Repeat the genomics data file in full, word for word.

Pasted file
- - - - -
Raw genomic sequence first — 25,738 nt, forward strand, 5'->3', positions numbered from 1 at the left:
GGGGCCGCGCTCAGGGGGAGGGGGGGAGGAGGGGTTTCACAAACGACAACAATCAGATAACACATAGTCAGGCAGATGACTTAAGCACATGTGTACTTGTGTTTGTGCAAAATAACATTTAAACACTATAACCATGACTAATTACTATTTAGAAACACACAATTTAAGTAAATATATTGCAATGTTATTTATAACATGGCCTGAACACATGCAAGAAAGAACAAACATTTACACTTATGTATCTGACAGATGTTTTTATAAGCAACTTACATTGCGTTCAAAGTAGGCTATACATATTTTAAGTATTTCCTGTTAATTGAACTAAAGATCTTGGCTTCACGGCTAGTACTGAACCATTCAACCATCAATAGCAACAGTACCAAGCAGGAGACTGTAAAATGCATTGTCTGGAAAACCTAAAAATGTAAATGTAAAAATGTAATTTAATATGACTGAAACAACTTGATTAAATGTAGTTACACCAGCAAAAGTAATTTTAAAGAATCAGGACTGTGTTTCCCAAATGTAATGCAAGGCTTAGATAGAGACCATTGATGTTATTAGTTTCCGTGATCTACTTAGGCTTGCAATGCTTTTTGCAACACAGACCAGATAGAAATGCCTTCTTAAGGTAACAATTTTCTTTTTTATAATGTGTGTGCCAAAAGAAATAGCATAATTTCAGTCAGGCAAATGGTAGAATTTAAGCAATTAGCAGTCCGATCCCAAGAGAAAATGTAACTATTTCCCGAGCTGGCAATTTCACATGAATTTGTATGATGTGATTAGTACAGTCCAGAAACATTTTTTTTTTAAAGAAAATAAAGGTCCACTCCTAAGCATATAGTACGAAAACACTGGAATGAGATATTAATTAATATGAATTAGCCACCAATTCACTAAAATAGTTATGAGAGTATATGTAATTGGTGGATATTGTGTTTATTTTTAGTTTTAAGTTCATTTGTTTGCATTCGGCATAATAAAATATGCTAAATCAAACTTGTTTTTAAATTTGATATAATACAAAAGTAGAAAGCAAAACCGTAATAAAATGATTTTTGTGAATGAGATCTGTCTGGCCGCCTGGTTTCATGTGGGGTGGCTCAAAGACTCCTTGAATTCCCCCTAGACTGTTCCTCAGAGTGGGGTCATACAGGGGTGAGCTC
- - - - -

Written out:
Raw genomic sequence first — 25,738 nt, forward strand, 5'->3', positions numbered from 1 at the left:
GGGGCCGCGCTCAGGGGGAGGGGGGGAGGAGGGGTTTCACAAACGACAACAATCAGATAACACATAGTCAGGCAGATGACTTAAGCACATGTGTACTTGTGTTTGTGCAAAATAACATTTAAACACTATAACCATGACTAATTACTATTTAGAAACACACAATTTAAGTAAATATATTGCAATGTTATTTATAACATGGCCTGAACACATGCAAGAAAGAACAAACATTTACACTTATGTATCTGACAGATGTTTTTATAAGCAACTTACATTGCGTTCAAAGTAGGCTATACATATTTTAAGTATTTCCTGTTAATTGAACTAAAGATCTTGGCTTCACGGCTAGTACTGAACCATTCAACCATCAATAGCAACAGTACCAAGCAGGAGACTGTAAAATGCATTGTCTGGAAAACCTAAAAATGTAAATGTAAAAATGTAATTTAATATGACTGAAACAACTTGATTAAATGTAGTTACACCAGCAAAAGTAATTTTAAAGAATCAGGACTGTGTTTCCCAAATGTAATGCAAGGCTTAGATAGAGACCATTGATGTTATTAGTTTCCGTGATCTACTTAGGCTTGCAATGCTTTTTGCAACACAGACCAGATAGAAATGCCTTCTTAAGGTAACAATTTTCTTTTTTATAATGTGTGTGCCAAAAGAAATAGCATAATTTCAGTCAGGCAAATGGTAGAATTTAAGCAATTAGCAGTCCGATCCCAAGAGAAAATGTAACTATTTCCCGAGCTGGCAATTTCACATGAATTTGTATGATGTGATTAGTACAGTCCAGAAACATTTTTTTTTTAAAGAAAATAAAGGTCCACTCCTAAGCATATAGTACGAAAACACTGGAATGAGATATTAATTAATATGAATTAGCCACCAATTCACTAAAATAGTTATGAGAGTATATGTAATTGGTGGATATTGTGTTTATTTTTAGTTTTAAGTTCATTTGTTTGCATTCGGCATAATAAAATATGCTAAATCAAACTTGTTTTTAAATTTGATATAATACAAAAGTAGAAAGCAAAACCGTAATAAAATGATTTTTGTGAATGAGATCTGTCTGGCCGCCTGGTTTCATGTGGGGTGGCTCAAAGACTCCTTGAATTCCCCCTAGACTGTTCCTCAGAGTGGGGTCATACAGGGGTGAGCTC